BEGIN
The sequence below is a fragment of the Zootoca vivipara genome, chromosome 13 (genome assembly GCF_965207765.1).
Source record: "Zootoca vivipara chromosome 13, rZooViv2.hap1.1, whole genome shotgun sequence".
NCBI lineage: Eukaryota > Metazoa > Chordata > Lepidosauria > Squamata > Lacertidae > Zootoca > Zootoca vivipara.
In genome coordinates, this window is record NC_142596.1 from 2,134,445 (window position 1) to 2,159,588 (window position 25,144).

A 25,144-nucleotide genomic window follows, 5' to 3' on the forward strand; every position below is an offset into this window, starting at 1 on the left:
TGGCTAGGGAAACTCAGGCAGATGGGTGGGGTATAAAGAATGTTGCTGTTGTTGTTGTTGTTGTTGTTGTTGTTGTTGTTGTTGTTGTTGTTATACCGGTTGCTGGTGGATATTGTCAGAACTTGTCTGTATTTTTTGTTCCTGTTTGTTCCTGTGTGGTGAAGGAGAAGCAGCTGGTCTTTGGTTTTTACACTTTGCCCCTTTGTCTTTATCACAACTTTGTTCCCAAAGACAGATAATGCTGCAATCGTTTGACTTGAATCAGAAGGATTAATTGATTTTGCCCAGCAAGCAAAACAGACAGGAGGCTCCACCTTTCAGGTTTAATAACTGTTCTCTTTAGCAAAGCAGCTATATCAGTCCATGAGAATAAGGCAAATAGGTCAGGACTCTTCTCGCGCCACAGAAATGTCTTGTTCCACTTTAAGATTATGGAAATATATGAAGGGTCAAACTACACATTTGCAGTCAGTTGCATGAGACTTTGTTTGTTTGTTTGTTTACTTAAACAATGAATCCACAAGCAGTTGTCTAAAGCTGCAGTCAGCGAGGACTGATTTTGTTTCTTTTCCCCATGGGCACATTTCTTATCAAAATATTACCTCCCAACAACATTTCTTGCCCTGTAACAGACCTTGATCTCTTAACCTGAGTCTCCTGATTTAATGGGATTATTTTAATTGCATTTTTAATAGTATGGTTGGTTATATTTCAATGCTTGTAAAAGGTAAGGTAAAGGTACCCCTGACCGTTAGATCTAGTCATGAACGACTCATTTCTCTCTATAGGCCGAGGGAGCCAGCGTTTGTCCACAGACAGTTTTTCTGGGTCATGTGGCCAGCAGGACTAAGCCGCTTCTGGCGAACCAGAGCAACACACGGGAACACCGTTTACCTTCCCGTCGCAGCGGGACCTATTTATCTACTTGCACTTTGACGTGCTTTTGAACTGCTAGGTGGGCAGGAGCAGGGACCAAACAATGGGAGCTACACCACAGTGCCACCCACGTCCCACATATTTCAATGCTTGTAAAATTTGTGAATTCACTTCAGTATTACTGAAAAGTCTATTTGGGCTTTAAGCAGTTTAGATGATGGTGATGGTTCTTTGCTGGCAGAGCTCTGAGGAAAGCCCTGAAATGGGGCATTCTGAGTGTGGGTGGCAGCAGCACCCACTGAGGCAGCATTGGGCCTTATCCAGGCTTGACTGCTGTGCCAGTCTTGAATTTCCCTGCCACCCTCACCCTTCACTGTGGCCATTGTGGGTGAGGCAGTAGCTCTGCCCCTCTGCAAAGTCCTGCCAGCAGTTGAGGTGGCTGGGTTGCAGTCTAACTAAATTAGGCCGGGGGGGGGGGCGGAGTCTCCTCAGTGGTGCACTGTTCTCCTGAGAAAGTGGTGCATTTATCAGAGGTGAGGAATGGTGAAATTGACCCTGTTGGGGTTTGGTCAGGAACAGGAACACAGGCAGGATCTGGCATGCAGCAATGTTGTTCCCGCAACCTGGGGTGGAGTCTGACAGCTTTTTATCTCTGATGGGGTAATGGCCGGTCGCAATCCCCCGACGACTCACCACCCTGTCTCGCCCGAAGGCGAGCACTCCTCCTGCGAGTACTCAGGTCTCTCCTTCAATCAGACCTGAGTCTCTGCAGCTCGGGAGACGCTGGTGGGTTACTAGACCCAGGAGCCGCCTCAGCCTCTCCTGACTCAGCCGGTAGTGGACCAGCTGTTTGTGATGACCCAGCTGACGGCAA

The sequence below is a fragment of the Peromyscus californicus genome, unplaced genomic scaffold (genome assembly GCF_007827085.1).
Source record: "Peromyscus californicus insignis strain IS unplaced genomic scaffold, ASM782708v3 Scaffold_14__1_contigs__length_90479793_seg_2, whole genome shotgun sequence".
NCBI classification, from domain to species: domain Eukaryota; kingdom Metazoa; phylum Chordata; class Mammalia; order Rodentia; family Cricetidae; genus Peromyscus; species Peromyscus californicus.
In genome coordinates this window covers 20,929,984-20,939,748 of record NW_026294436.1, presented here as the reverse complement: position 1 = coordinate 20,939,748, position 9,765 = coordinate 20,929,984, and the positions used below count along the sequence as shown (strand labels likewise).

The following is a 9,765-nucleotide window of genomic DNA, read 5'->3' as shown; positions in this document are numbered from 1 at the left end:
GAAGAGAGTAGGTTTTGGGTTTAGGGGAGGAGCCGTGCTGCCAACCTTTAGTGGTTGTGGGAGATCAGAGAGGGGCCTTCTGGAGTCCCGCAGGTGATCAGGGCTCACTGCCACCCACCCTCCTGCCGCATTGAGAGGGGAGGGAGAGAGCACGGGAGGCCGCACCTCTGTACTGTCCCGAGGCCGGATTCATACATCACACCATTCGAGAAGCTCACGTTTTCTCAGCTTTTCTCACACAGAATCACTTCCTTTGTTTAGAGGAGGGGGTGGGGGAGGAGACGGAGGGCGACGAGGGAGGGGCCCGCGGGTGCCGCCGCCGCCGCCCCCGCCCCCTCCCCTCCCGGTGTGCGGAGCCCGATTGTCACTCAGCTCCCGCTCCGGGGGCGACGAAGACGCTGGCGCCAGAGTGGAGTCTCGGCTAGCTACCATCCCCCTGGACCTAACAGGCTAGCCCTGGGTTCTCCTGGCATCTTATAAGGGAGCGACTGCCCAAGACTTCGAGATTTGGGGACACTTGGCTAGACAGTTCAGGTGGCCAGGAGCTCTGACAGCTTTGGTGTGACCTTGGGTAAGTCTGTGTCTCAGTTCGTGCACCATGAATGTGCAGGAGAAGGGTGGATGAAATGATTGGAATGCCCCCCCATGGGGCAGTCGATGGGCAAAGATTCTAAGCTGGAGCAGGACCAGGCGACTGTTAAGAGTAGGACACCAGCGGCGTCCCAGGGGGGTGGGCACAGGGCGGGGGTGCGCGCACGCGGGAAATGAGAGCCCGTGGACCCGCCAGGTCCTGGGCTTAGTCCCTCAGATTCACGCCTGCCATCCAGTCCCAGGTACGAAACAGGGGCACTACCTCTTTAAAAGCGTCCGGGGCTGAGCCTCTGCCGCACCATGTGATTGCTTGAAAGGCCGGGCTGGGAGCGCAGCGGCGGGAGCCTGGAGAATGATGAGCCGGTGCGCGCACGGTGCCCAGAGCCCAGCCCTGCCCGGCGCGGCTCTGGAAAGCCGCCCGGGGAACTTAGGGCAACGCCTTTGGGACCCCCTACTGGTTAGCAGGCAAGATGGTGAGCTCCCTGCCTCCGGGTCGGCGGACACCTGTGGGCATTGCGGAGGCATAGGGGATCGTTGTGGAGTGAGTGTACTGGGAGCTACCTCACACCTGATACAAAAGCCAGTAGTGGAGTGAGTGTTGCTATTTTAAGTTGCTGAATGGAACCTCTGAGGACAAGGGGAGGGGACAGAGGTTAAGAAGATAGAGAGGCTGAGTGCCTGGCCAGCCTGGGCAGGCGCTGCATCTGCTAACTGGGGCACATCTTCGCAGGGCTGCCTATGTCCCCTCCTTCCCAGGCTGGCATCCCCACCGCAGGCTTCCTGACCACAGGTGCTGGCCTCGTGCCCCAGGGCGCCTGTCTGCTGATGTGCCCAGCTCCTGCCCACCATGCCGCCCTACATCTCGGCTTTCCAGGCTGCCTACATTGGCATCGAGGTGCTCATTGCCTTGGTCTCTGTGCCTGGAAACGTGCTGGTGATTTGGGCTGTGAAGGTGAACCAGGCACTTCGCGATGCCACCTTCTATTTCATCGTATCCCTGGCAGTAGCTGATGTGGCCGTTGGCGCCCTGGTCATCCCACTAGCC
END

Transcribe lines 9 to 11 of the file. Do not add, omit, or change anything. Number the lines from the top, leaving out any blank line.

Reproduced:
NCBI classification, from domain to species: domain Eukaryota; kingdom Metazoa; phylum Chordata; class Mammalia; order Rodentia; family Cricetidae; genus Peromyscus; species Peromyscus californicus.
In genome coordinates this window covers 20,929,984-20,939,748 of record NW_026294436.1, presented here as the reverse complement: position 1 = coordinate 20,939,748, position 9,765 = coordinate 20,929,984, and the positions used below count along the sequence as shown (strand labels likewise).

The following is a 9,765-nucleotide window of genomic DNA, read 5'->3' as shown; positions in this document are numbered from 1 at the left end: